Last week, I appeared before the House of Commons Standing Committee on Access to Information, Privacy and Ethics as part of its study on government services and privacy. The discussion touched on a wide range of issues, including outdated privacy rules and the policy complexity of smart cities. I concluded by noting:
“we need rules that foster public confidence in government services by ensuring there are adequate safeguards, transparency and reporting mechanisms to give the public the information it needs about the status of their data, and appropriate levels of access so that the benefits of government services can be maximized. That is not new. What is new is that this needs to happen in an environment of changing technologies, global information flows, and an increasingly blurry line between public and private in service delivery.”
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Ten years ago, Canada held the distinction of being the top ranked country in the world for the breadth and sophistication of its electronic government services. Citing the Canadian government’s integrated, strategic approach, annual assessments by Accenture found that more important services were offered online in Canada than anywhere else.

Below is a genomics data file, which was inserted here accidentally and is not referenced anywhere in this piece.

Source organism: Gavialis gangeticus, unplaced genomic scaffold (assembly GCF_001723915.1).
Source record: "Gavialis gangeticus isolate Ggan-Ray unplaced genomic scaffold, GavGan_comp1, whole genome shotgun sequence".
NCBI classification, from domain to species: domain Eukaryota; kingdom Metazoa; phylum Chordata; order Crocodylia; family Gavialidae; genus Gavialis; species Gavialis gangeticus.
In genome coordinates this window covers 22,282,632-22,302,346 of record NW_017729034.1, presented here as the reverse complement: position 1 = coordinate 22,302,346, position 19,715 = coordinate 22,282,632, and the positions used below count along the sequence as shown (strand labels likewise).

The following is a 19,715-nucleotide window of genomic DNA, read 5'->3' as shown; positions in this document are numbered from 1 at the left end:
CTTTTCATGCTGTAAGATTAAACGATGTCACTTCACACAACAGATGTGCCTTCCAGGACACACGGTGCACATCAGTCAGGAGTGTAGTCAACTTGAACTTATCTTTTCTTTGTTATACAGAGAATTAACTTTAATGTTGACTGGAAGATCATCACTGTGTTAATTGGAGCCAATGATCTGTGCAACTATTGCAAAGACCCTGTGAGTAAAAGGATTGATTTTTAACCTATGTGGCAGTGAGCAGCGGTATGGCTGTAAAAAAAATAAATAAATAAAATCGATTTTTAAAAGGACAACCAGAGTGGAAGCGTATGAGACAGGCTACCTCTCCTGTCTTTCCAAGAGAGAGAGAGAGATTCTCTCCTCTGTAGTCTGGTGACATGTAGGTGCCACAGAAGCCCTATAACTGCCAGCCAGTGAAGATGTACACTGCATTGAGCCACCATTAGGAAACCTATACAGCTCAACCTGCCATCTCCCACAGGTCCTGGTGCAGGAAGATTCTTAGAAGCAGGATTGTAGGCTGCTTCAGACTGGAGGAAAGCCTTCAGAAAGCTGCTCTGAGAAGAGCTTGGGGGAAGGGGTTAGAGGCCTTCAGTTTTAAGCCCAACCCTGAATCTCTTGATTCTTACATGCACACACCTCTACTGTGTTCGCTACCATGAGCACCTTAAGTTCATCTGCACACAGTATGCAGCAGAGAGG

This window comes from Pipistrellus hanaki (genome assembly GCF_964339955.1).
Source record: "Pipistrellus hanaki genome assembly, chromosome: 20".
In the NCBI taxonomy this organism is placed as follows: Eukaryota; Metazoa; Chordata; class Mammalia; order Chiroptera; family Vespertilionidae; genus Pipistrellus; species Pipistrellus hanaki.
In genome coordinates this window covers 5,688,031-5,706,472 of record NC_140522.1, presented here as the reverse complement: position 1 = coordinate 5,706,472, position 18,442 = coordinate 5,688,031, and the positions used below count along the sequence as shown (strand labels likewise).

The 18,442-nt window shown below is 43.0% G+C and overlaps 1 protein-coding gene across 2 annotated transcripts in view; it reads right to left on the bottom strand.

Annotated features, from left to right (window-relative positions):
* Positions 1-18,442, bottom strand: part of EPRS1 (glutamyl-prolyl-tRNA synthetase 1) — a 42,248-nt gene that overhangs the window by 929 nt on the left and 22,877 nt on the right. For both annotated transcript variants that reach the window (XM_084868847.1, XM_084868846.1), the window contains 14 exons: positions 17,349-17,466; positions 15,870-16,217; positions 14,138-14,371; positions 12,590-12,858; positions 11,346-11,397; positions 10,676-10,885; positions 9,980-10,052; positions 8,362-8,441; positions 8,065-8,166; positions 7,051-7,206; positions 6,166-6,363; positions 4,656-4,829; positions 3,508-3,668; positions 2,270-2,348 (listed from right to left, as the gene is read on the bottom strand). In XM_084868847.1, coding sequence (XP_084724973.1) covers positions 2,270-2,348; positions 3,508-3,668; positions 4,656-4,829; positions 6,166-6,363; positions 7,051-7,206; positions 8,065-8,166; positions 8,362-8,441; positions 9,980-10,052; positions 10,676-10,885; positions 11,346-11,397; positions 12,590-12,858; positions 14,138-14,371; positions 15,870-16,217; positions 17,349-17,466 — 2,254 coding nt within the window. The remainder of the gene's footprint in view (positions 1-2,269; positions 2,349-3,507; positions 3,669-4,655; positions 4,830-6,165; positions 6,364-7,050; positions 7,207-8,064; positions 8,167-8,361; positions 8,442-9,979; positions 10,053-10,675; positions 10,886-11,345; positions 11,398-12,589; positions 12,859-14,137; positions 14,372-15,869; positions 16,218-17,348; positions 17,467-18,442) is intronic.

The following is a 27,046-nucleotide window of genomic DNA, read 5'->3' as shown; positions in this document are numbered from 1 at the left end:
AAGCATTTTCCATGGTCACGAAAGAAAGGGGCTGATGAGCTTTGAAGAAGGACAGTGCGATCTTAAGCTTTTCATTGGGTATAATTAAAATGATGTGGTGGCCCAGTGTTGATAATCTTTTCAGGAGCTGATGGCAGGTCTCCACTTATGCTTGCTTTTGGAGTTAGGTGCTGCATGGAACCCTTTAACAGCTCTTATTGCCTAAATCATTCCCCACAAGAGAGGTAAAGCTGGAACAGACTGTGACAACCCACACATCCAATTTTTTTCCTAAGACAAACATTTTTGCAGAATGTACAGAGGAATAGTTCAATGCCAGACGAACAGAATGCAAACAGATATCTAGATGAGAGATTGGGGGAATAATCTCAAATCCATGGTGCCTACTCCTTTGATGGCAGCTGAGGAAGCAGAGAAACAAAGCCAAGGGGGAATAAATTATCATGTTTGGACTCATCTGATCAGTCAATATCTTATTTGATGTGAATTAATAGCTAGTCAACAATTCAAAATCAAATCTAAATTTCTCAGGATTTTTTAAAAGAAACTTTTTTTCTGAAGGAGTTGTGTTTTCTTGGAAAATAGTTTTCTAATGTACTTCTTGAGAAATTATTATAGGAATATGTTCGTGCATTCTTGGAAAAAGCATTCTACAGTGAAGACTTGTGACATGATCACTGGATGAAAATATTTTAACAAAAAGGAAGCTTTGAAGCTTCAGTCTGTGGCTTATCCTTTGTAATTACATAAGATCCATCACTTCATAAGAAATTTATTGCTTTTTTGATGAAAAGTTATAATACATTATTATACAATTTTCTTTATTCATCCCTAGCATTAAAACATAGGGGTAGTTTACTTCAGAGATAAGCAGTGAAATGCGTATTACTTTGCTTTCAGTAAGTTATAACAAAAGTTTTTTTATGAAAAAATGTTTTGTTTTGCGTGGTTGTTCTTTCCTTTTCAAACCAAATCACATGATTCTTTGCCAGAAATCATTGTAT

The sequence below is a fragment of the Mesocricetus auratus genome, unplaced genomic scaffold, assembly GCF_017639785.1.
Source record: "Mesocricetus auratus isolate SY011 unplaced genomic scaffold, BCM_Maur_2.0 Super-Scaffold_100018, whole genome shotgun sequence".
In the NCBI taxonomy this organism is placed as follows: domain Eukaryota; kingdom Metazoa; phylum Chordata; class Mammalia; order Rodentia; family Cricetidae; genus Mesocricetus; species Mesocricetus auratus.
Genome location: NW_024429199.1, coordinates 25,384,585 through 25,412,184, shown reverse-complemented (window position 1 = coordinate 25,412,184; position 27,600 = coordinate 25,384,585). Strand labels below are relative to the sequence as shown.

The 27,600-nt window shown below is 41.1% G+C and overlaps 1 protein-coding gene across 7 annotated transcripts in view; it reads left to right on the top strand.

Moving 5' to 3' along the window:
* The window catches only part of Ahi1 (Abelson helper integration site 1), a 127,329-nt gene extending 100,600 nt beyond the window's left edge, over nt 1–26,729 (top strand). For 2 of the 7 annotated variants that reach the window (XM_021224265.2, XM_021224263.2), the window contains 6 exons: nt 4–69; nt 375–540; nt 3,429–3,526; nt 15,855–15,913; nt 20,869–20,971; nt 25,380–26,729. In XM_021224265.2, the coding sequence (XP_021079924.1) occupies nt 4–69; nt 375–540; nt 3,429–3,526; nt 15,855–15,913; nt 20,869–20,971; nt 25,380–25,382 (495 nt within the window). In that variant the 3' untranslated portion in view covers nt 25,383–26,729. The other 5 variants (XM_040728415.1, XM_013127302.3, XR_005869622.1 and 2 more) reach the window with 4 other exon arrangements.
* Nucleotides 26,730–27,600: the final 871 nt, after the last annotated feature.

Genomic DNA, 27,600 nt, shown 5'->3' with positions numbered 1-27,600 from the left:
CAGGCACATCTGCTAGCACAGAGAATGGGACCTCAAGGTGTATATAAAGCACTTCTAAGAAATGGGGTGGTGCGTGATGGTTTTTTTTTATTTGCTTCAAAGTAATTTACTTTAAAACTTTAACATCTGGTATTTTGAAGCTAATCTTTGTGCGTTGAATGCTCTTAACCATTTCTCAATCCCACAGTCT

Fast forward a decade and Canada’s e-government rankings have steadily declined, a victim of astonishing neglect by the current Conservative government. Last week, the auditor general issued a scathing report on the state of e-government in Canada, noting the lost opportunities for reduced expenses and greater efficiencies as well as the complete absence of strategic vision.
My weekly technology law column (Toronto Star version, homepage version) notes the successful implementation of e-government initiatives should be a win-win scenario. For Canadian businesses and citizens, it offers convenience and round-the-clock access. For government, the shift online offers the promise of significant cost savings. Indeed, rather than simply eliminating programs, the government could focus on cutting costs by emphasizing lower cost electronic delivery of its services.
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Appeared in the Toronto Star on November 30, 2013 as Ottawa’s Complete E-Government Failure Ten years ago, Canada held the distinction of being the top ranked country in the world for the breadth and sophistication of its electronic government services. Citing the Canadian government’s integrated, strategic approach, annual assessments by […]
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